People have two main psychological systems humans use to process information. The central processing system uses more cognitive resources, and is used to evaluate a situation deeply. The peripheral processing system uses a shallower level of thinking, and thus less cognitive resources. Situations that require quick thinking or automotive processes utilize the peripheral processing system. The two systems are used simultaneously in humans, but there are situations where one system is prevalent over others. Advertisers can manipulate a person’s likelihood of using either system in an effort to increase the persuasiveness of their message.
Both processing systems have their own merit. Imagine yourself in a situation where you could only use your central processing system to gather information in your environment. How would this feel? You would be able to focus on specific elements in your environment at a time. You would assess the deeper meaning of an advertisement, beyond all the various colours, shapes and attractive images. You would be able to muster your full concentration to learn a new concept. However, solely relying on the central processing system will leave you vulnerable to surrounding threats. Like central vision, the central processing system has one primary or central focus at a time. Central vision allows you to visually identify the intricacies of an image, allowing you to recognize the distinctive colours of a painting and the brush strokes used by the artist. Unfortunately, your central vision won’t tell you that your pant leg has caught fire while you stare the painting. Neither will your central processing system, until your peripheral processing system tells your brain to switch the focus of the central processing system to the fire.
So how does this information tie into the role of an effective advertiser? Well, it turns out that advertisers can manipulate the design of an advertisement to elicit the viewer to use either processing system. If an advertiser has a stronger argument, they are more likely to guide the viewer to use their central processing system. The rationale behind this is that people using central processing find stronger, highly detailed arguments more persuasive. Whereas strong arguments are more persuasive with central processing, weak arguments are more persuasive to individuals using their peripheral system.
There are a few factors, or cues that can be manipulated to increase the likelihood of a person to use their peripheral processing system. When a person is using their peripheral processing to make a decision, their mind relies on a few cues. Their perception of these cues will guide them to a final decision. For instance, an advertisement that uses an elite athlete to endorse their product may create the impression that this product is superior to other products without the same endorsement. Chances are that if you’re in a rush to leave the store, you’re more likely to purchase the product that leaves the first initial impression.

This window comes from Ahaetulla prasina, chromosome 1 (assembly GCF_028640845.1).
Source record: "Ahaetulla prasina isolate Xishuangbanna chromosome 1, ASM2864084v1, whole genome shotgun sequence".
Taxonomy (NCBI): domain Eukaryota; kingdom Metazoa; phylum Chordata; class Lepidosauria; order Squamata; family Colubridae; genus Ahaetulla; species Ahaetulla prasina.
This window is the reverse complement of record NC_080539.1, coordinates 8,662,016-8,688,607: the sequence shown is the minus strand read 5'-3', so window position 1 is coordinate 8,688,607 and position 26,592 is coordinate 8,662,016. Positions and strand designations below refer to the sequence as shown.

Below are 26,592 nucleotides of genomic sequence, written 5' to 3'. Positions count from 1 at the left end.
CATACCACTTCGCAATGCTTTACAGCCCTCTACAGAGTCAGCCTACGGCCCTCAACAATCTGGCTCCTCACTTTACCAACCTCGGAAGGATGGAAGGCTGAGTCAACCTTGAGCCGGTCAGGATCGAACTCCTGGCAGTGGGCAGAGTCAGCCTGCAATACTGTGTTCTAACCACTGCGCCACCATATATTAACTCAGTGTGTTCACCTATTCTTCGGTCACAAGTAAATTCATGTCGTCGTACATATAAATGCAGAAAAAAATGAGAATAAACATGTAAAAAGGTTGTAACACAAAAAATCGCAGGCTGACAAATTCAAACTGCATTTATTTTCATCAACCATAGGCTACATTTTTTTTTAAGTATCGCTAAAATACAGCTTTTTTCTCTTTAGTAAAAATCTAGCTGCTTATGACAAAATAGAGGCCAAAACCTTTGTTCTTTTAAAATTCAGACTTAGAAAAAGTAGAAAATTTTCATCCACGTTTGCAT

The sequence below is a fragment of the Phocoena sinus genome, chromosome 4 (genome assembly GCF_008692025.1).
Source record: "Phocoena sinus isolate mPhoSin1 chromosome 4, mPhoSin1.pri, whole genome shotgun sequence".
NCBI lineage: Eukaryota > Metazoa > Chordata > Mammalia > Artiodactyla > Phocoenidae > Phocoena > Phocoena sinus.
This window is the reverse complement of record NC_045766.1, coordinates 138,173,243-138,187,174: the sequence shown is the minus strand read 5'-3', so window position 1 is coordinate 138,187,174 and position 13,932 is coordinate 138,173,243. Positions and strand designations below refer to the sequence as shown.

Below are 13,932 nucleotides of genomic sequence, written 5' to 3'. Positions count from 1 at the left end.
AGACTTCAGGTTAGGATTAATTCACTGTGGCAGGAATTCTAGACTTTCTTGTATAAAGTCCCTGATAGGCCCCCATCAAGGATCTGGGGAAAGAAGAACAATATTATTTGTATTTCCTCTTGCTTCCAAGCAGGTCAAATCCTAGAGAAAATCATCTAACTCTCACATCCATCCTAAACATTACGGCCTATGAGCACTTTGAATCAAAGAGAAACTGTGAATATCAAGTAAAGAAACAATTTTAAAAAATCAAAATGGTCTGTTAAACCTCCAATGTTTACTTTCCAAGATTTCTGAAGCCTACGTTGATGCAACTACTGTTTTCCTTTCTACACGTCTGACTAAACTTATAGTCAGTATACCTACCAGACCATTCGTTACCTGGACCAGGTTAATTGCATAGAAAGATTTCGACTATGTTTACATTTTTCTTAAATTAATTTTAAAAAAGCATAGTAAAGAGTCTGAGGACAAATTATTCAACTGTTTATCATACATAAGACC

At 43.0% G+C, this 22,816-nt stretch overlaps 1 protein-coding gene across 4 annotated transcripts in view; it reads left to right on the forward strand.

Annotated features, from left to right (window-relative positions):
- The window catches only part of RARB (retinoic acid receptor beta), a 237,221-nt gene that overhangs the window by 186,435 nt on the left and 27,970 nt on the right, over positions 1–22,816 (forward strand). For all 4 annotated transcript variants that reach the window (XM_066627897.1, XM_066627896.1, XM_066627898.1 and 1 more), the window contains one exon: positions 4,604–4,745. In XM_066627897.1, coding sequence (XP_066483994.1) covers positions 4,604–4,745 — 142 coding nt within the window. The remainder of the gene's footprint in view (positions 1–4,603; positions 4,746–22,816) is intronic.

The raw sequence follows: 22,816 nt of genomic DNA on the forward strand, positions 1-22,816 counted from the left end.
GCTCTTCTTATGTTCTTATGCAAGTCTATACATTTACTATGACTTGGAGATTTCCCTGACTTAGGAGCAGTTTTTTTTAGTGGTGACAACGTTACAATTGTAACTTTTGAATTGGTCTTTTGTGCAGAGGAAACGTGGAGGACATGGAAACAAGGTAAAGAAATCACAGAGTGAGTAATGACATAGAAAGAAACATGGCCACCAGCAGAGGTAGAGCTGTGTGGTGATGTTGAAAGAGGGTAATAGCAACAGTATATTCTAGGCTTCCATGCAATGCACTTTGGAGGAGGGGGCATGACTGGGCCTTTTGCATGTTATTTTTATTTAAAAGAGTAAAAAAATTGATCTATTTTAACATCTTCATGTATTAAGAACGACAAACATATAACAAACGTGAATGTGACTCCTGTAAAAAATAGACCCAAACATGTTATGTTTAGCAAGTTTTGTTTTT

On the other hand, an individual is more likely to rely on their central processing system when they are planning a major purchase. Businesses can take advantage of this idea by generating strong arguments in favour of their products to increase the persuasive effect on consumers. Let’s say you’re in the market for a new car. You narrow your choices down to two final brands, both notable. Brand one presents you with a weak argument as to why you should purchase their car. Brand two creates an inspiring argument as to why their car is more likely to suit your needs. What brand would sound better to you? It is interesting to note that if both brands each have equally persuasive arguments, we actually rely on our peripheral processing system to make a decision.
Modern day advertising uses years of accumulated experience and knowledge. Understanding how people process information takes precedence in an age of fierce competition, giving the one with greater knowledge and experience the upper hand. People make decisions on a daily basis; some of these decisions require very little thought, utilizing peripheral thinking. Other decisions require a deeper level of thinking, using central processing. Understandings how consumers conduct their decision making decision can quite literally translate to the difference between a company recording a profit or a loss on their financial statements.